Why Are People Determined To Go Back To Prison?

David Kipre

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Far be it from us to put everyone in the same basket, but it is good to note that the majority of prison systems function like a loop, at least for some individuals. Once out, it doesn’t take long for the inmate to fall back into the vice that brought him to prison. But what causes this?

I-Difference between re-incarceration and recidivism in prisons.

At first glance, these terms seem to be the same, but there is a difference. According to studies done by Eric Maes, “re-incarceration can follow recidivism, but in some cases it can be the cause of something else”.

Indeed, understanding this fact allows us to know the actual cause of the return to prison. Still with the research of Eric Maes, we can take as an example people who returned to prison following a revocation of an anticipated modality, which can be confused with recidivism in the sense of having committed new crimes.

II- The phenomenon of re-incarceration in prisons.

As the “Datagueule” would say, prison is like an antibiotic, it is not automatic. In most countries, an increase in laws would allow a return to prison.

For a person fresh out of prison, we would say that getting up to date on the laws is not really a top priority. 61% of those leaving prison are re-incarcerated within a few years, but how is that possible? It is actually quite simple. For the majority of these prisoners, no care or support is provided.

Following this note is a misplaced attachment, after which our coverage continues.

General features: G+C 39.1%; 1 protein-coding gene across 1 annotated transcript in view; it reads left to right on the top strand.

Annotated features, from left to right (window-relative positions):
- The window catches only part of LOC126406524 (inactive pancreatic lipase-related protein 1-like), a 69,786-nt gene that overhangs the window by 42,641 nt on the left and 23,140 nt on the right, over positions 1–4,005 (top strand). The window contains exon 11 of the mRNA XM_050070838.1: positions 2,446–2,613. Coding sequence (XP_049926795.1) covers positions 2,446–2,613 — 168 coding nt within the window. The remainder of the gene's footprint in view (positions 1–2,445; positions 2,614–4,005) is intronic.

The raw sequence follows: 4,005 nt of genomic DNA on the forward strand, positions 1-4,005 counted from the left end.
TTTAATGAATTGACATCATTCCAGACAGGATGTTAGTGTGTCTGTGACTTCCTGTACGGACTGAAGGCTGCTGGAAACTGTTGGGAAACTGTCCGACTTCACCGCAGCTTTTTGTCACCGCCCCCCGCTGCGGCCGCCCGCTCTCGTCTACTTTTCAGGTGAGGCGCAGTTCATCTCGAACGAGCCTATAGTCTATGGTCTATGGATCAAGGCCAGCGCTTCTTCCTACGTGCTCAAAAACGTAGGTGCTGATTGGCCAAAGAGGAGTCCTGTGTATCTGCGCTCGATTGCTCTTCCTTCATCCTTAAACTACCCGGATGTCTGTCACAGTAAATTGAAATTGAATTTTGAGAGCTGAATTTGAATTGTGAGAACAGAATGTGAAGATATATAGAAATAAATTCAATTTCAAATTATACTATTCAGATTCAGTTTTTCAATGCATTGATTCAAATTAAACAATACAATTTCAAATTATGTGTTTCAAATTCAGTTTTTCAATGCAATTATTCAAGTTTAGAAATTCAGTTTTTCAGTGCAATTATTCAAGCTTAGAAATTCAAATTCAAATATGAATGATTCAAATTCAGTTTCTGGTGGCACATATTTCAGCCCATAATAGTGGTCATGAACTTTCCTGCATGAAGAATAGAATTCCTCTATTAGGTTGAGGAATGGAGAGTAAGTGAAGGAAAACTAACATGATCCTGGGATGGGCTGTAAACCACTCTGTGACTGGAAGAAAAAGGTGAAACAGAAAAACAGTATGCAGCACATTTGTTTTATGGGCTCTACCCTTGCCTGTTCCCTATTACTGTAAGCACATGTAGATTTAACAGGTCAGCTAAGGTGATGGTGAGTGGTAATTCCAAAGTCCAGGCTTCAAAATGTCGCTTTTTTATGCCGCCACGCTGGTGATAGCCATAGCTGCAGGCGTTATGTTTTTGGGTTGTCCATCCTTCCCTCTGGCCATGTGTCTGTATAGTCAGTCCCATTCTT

As we said above, a person coming out of prison does not really need to know what is going on in the penal code right away, he has to think about reintegrating into society. But doing it alone is often not the right thing to do. Like Marc Sluse says Marcus, 20 years behind bars for robbery “because you’re not prepared for it, except for those who have families”.

Of those who get out of prison, maybe two out of ten are expected to.” Not to mention the addictions and psychological problems that prisoners face. Indeed, 36% of the people incarcerated for more than 6 months suffer from drug addiction, 40% from depressive syndrome and 21% from psychotic disorders. All these people need to be followed up.

III-Follow-ups in prisons.

Often in the shadows, they constitute a part that is not well known by the general public. Their role is just as important and allows, in our case, to manage and allow a progressive insertion of ex-prisoners in society, but not only.

They also take in charge the incarcerated persons waiting for trial or the persons already convicted. You will therefore agree that in order to have a total care, means must be allocated to allow a follow-up, unfortunately in some countries such as France or the USA, this is not really the case yet.

Indeed, many people have rebelled against the lack of means allocated for this work. This is notably the case in May 2016 when prison counselors mobilized for 3 days to express their difficulties and make their claim heard in the USA, in an article entitled: “The USA spends billions to lock people up but very little to free them“, where the question of where the support comes from becomes problematic in the face of the billions made available for the prison system.

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